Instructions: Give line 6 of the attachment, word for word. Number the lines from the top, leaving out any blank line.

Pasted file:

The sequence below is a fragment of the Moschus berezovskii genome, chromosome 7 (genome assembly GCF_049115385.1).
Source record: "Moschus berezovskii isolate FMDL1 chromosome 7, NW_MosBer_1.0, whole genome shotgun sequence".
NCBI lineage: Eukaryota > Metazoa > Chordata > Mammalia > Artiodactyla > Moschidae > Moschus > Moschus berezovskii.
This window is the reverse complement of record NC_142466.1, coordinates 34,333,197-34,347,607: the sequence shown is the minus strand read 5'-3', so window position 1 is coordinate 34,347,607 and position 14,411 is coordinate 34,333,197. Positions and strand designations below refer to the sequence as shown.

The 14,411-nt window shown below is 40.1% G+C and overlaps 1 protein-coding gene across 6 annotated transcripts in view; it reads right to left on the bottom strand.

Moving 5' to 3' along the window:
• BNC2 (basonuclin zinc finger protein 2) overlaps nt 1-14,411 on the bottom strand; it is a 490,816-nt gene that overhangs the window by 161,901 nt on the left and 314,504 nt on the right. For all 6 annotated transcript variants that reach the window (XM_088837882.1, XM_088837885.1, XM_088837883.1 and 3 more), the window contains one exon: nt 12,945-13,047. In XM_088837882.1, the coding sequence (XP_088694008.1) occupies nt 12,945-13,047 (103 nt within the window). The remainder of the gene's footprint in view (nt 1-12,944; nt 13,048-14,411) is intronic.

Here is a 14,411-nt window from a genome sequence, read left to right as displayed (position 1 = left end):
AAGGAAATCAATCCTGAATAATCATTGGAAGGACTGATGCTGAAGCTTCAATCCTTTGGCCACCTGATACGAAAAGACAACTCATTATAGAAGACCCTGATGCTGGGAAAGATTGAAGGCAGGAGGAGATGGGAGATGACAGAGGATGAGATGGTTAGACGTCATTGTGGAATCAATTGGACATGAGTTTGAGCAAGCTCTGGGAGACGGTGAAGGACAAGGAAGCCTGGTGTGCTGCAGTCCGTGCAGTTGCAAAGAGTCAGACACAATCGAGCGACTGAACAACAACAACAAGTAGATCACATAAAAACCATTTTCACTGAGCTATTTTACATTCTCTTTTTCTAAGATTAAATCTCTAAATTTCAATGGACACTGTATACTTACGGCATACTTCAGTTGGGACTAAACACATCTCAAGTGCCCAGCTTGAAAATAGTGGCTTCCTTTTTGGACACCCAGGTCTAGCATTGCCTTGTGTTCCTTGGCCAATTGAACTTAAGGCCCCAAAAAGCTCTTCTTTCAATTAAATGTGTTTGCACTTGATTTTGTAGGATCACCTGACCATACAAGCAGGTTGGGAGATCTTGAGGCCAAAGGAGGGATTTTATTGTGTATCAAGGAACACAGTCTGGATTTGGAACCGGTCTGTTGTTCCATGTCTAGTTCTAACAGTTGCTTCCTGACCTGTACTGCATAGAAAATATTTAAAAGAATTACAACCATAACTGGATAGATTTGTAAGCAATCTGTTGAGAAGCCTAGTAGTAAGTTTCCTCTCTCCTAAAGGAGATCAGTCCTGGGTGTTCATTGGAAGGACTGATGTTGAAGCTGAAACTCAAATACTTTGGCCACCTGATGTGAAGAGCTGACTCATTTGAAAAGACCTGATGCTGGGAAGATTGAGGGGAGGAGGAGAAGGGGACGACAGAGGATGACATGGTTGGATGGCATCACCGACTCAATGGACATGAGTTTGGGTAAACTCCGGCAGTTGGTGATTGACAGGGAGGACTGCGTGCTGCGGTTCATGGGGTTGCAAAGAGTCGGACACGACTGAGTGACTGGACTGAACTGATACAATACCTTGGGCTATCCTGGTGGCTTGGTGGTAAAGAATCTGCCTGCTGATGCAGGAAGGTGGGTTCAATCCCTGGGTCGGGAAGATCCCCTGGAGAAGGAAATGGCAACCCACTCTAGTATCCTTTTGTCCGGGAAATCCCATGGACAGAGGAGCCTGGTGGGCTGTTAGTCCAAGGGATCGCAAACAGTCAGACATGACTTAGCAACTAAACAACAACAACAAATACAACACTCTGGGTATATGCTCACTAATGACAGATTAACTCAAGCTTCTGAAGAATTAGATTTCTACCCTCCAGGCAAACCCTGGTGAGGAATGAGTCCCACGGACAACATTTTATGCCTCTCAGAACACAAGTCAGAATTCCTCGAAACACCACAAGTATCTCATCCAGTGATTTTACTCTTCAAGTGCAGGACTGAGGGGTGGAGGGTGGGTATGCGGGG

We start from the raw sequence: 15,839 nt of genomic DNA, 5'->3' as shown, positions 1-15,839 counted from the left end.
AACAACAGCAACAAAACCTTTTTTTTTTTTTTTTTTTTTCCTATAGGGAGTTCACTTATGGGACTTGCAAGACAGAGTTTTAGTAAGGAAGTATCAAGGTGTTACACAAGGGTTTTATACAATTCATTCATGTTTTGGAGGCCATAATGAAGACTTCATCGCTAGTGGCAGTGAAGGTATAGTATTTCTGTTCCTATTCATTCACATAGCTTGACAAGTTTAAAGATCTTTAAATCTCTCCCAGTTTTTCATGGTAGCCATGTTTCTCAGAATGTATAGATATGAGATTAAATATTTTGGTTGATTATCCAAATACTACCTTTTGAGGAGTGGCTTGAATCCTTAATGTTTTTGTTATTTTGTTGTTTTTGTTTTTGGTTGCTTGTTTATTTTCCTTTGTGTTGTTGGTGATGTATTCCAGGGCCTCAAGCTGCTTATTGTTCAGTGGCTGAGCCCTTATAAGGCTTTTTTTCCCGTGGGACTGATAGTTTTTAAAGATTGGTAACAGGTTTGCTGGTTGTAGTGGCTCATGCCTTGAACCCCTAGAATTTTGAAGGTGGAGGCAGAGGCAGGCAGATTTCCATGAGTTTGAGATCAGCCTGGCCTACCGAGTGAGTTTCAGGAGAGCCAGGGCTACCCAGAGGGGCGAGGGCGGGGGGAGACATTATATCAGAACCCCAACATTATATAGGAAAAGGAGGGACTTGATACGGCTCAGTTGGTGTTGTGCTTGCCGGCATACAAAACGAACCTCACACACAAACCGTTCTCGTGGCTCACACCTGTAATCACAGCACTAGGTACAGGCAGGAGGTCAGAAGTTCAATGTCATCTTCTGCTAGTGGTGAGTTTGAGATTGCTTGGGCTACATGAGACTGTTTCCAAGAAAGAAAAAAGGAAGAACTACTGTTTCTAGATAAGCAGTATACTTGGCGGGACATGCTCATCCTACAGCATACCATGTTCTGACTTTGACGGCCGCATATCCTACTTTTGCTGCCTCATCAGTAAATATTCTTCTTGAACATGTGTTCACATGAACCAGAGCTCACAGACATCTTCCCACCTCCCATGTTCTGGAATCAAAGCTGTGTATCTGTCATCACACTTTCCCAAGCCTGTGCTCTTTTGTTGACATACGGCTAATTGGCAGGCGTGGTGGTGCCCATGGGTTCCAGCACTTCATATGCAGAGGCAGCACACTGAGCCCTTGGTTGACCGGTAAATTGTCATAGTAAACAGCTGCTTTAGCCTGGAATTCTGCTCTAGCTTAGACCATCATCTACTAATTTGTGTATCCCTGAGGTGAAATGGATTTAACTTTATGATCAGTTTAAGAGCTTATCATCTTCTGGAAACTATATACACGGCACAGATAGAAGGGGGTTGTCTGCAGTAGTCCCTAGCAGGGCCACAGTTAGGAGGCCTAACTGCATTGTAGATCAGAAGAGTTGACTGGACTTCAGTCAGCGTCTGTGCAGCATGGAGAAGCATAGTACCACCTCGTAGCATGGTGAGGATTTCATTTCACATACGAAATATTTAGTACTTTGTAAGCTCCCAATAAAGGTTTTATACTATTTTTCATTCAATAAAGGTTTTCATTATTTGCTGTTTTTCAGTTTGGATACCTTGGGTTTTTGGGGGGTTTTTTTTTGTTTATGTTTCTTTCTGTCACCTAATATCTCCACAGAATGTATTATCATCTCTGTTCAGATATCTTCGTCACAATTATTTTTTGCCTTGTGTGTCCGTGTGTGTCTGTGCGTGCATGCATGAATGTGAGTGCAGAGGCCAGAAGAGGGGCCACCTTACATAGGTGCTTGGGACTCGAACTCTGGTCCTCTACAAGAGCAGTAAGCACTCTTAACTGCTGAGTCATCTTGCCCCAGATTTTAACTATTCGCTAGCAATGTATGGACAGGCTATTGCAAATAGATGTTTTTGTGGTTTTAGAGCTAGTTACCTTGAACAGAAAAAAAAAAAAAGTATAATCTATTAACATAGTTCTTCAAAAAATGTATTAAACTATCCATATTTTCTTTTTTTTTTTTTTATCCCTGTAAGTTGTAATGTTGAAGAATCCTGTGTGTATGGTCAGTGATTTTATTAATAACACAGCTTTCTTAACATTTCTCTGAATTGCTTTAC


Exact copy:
Moving 5' to 3' along the window: